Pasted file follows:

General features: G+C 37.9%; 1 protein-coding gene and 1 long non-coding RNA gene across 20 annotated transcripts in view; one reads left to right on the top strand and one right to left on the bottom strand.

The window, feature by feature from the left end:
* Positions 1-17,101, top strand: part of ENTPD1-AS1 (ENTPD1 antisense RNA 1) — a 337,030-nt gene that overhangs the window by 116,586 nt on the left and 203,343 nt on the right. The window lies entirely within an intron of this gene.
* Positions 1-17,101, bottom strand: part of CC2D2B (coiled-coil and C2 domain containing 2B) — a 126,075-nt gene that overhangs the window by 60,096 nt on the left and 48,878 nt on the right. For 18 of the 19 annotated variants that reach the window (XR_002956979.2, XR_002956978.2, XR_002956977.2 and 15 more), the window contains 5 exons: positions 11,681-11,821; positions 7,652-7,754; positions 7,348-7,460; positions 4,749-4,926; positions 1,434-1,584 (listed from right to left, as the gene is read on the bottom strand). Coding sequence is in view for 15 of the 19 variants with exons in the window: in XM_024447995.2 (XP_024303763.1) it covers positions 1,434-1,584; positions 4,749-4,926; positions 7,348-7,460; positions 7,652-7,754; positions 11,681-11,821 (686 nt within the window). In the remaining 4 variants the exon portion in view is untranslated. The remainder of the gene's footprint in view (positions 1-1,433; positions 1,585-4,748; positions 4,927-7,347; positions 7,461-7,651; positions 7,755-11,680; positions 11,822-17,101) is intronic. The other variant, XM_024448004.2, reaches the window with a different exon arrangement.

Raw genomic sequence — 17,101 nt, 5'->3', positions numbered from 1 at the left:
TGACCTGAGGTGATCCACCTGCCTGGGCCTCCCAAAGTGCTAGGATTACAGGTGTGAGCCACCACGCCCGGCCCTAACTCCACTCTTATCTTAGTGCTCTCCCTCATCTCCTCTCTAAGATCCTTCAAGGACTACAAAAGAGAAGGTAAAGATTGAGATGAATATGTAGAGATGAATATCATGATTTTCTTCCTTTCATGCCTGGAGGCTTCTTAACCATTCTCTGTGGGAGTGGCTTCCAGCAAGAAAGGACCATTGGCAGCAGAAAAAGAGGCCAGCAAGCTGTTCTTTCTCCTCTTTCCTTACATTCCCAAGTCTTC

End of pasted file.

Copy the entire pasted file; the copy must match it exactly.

General features: G+C 37.9%; 1 protein-coding gene and 1 long non-coding RNA gene across 20 annotated transcripts in view; one reads left to right on the top strand and one right to left on the bottom strand.

The window, feature by feature from the left end:
* Positions 1-17,101, top strand: part of ENTPD1-AS1 (ENTPD1 antisense RNA 1) — a 337,030-nt gene that overhangs the window by 116,586 nt on the left and 203,343 nt on the right. The window lies entirely within an intron of this gene.
* Positions 1-17,101, bottom strand: part of CC2D2B (coiled-coil and C2 domain containing 2B) — a 126,075-nt gene that overhangs the window by 60,096 nt on the left and 48,878 nt on the right. For 18 of the 19 annotated variants that reach the window (XR_002956979.2, XR_002956978.2, XR_002956977.2 and 15 more), the window contains 5 exons: positions 11,681-11,821; positions 7,652-7,754; positions 7,348-7,460; positions 4,749-4,926; positions 1,434-1,584 (listed from right to left, as the gene is read on the bottom strand). Coding sequence is in view for 15 of the 19 variants with exons in the window: in XM_024447995.2 (XP_024303763.1) it covers positions 1,434-1,584; positions 4,749-4,926; positions 7,348-7,460; positions 7,652-7,754; positions 11,681-11,821 (686 nt within the window). In the remaining 4 variants the exon portion in view is untranslated. The remainder of the gene's footprint in view (positions 1-1,433; positions 1,585-4,748; positions 4,927-7,347; positions 7,461-7,651; positions 7,755-11,680; positions 11,822-17,101) is intronic. The other variant, XM_024448004.2, reaches the window with a different exon arrangement.

Raw genomic sequence — 17,101 nt, 5'->3', positions numbered from 1 at the left:
TGACCTGAGGTGATCCACCTGCCTGGGCCTCCCAAAGTGCTAGGATTACAGGTGTGAGCCACCACGCCCGGCCCTAACTCCACTCTTATCTTAGTGCTCTCCCTCATCTCCTCTCTAAGATCCTTCAAGGACTACAAAAGAGAAGGTAAAGATTGAGATGAATATGTAGAGATGAATATCATGATTTTCTTCCTTTCATGCCTGGAGGCTTCTTAACCATTCTCTGTGGGAGTGGCTTCCAGCAAGAAAGGACCATTGGCAGCAGAAAAAGAGGCCAGCAAGCTGTTCTTTCTCCTCTTTCCTTACATTCCCAAGTCTTC